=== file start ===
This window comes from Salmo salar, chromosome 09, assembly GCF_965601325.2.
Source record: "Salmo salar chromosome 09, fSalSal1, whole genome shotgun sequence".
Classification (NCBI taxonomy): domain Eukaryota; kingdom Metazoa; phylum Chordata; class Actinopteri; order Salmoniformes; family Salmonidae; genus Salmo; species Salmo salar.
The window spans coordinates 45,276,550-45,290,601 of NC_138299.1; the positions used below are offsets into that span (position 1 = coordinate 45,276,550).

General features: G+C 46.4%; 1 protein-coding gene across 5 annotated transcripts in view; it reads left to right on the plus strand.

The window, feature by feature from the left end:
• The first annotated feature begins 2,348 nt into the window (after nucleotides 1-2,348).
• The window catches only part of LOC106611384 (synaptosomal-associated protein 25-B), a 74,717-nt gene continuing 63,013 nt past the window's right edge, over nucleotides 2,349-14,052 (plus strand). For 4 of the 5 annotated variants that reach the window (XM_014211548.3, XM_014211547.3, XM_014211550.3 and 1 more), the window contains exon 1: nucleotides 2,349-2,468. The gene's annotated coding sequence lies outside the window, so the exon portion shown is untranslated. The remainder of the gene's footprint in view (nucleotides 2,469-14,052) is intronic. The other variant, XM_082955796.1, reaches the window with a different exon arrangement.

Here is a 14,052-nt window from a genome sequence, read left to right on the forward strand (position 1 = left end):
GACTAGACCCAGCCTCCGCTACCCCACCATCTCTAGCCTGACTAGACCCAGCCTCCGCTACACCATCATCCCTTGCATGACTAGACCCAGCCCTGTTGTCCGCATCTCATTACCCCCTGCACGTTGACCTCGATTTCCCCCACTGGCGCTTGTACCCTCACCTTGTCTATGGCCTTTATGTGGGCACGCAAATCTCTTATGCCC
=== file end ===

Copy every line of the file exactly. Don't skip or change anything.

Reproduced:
This window comes from Salmo salar, chromosome 09, assembly GCF_965601325.2.
Source record: "Salmo salar chromosome 09, fSalSal1, whole genome shotgun sequence".
Classification (NCBI taxonomy): domain Eukaryota; kingdom Metazoa; phylum Chordata; class Actinopteri; order Salmoniformes; family Salmonidae; genus Salmo; species Salmo salar.
The window spans coordinates 45,276,550-45,290,601 of NC_138299.1; the positions used below are offsets into that span (position 1 = coordinate 45,276,550).

General features: G+C 46.4%; 1 protein-coding gene across 5 annotated transcripts in view; it reads left to right on the plus strand.

The window, feature by feature from the left end:
• The first annotated feature begins 2,348 nt into the window (after nucleotides 1-2,348).
• The window catches only part of LOC106611384 (synaptosomal-associated protein 25-B), a 74,717-nt gene continuing 63,013 nt past the window's right edge, over nucleotides 2,349-14,052 (plus strand). For 4 of the 5 annotated variants that reach the window (XM_014211548.3, XM_014211547.3, XM_014211550.3 and 1 more), the window contains exon 1: nucleotides 2,349-2,468. The gene's annotated coding sequence lies outside the window, so the exon portion shown is untranslated. The remainder of the gene's footprint in view (nucleotides 2,469-14,052) is intronic. The other variant, XM_082955796.1, reaches the window with a different exon arrangement.

Here is a 14,052-nt window from a genome sequence, read left to right on the forward strand (position 1 = left end):
GACTAGACCCAGCCTCCGCTACCCCACCATCTCTAGCCTGACTAGACCCAGCCTCCGCTACACCATCATCCCTTGCATGACTAGACCCAGCCCTGTTGTCCGCATCTCATTACCCCCTGCACGTTGACCTCGATTTCCCCCACTGGCGCTTGTACCCTCACCTTGTCTATGGCCTTTATGTGGGCACGCAAATCTCTTATGCCC